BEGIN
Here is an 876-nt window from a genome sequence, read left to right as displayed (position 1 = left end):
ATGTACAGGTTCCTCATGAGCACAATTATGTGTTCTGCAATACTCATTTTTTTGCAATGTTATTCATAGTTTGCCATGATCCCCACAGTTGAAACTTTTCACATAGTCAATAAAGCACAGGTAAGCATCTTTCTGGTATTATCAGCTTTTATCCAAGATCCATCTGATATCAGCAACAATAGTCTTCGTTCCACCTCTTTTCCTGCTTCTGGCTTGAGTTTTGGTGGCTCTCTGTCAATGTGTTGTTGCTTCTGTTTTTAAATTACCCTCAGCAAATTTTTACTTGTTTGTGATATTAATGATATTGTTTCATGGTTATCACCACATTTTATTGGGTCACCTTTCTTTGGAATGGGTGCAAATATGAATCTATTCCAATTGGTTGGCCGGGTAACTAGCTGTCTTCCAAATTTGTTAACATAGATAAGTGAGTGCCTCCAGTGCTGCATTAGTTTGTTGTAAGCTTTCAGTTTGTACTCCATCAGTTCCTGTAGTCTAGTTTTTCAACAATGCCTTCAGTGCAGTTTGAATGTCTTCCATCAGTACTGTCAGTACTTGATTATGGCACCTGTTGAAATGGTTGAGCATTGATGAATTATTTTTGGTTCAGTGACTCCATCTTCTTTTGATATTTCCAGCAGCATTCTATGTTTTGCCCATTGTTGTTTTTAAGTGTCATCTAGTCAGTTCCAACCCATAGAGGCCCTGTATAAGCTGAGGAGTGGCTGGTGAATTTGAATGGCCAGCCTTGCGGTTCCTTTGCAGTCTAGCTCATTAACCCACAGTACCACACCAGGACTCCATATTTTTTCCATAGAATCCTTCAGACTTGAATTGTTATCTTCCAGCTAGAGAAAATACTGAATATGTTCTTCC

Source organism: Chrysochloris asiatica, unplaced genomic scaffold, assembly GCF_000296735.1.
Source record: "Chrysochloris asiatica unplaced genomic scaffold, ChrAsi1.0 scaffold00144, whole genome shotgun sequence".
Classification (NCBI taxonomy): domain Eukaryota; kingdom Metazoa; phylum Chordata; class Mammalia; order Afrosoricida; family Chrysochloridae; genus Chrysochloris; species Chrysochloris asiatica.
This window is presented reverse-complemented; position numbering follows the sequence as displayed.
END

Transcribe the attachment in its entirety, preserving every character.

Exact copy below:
Here is an 876-nt window from a genome sequence, read left to right as displayed (position 1 = left end):
ATGTACAGGTTCCTCATGAGCACAATTATGTGTTCTGCAATACTCATTTTTTTGCAATGTTATTCATAGTTTGCCATGATCCCCACAGTTGAAACTTTTCACATAGTCAATAAAGCACAGGTAAGCATCTTTCTGGTATTATCAGCTTTTATCCAAGATCCATCTGATATCAGCAACAATAGTCTTCGTTCCACCTCTTTTCCTGCTTCTGGCTTGAGTTTTGGTGGCTCTCTGTCAATGTGTTGTTGCTTCTGTTTTTAAATTACCCTCAGCAAATTTTTACTTGTTTGTGATATTAATGATATTGTTTCATGGTTATCACCACATTTTATTGGGTCACCTTTCTTTGGAATGGGTGCAAATATGAATCTATTCCAATTGGTTGGCCGGGTAACTAGCTGTCTTCCAAATTTGTTAACATAGATAAGTGAGTGCCTCCAGTGCTGCATTAGTTTGTTGTAAGCTTTCAGTTTGTACTCCATCAGTTCCTGTAGTCTAGTTTTTCAACAATGCCTTCAGTGCAGTTTGAATGTCTTCCATCAGTACTGTCAGTACTTGATTATGGCACCTGTTGAAATGGTTGAGCATTGATGAATTATTTTTGGTTCAGTGACTCCATCTTCTTTTGATATTTCCAGCAGCATTCTATGTTTTGCCCATTGTTGTTTTTAAGTGTCATCTAGTCAGTTCCAACCCATAGAGGCCCTGTATAAGCTGAGGAGTGGCTGGTGAATTTGAATGGCCAGCCTTGCGGTTCCTTTGCAGTCTAGCTCATTAACCCACAGTACCACACCAGGACTCCATATTTTTTCCATAGAATCCTTCAGACTTGAATTGTTATCTTCCAGCTAGAGAAAATACTGAATATGTTCTTCC

Source organism: Chrysochloris asiatica, unplaced genomic scaffold, assembly GCF_000296735.1.
Source record: "Chrysochloris asiatica unplaced genomic scaffold, ChrAsi1.0 scaffold00144, whole genome shotgun sequence".
Classification (NCBI taxonomy): domain Eukaryota; kingdom Metazoa; phylum Chordata; class Mammalia; order Afrosoricida; family Chrysochloridae; genus Chrysochloris; species Chrysochloris asiatica.
This window is presented reverse-complemented; position numbering follows the sequence as displayed.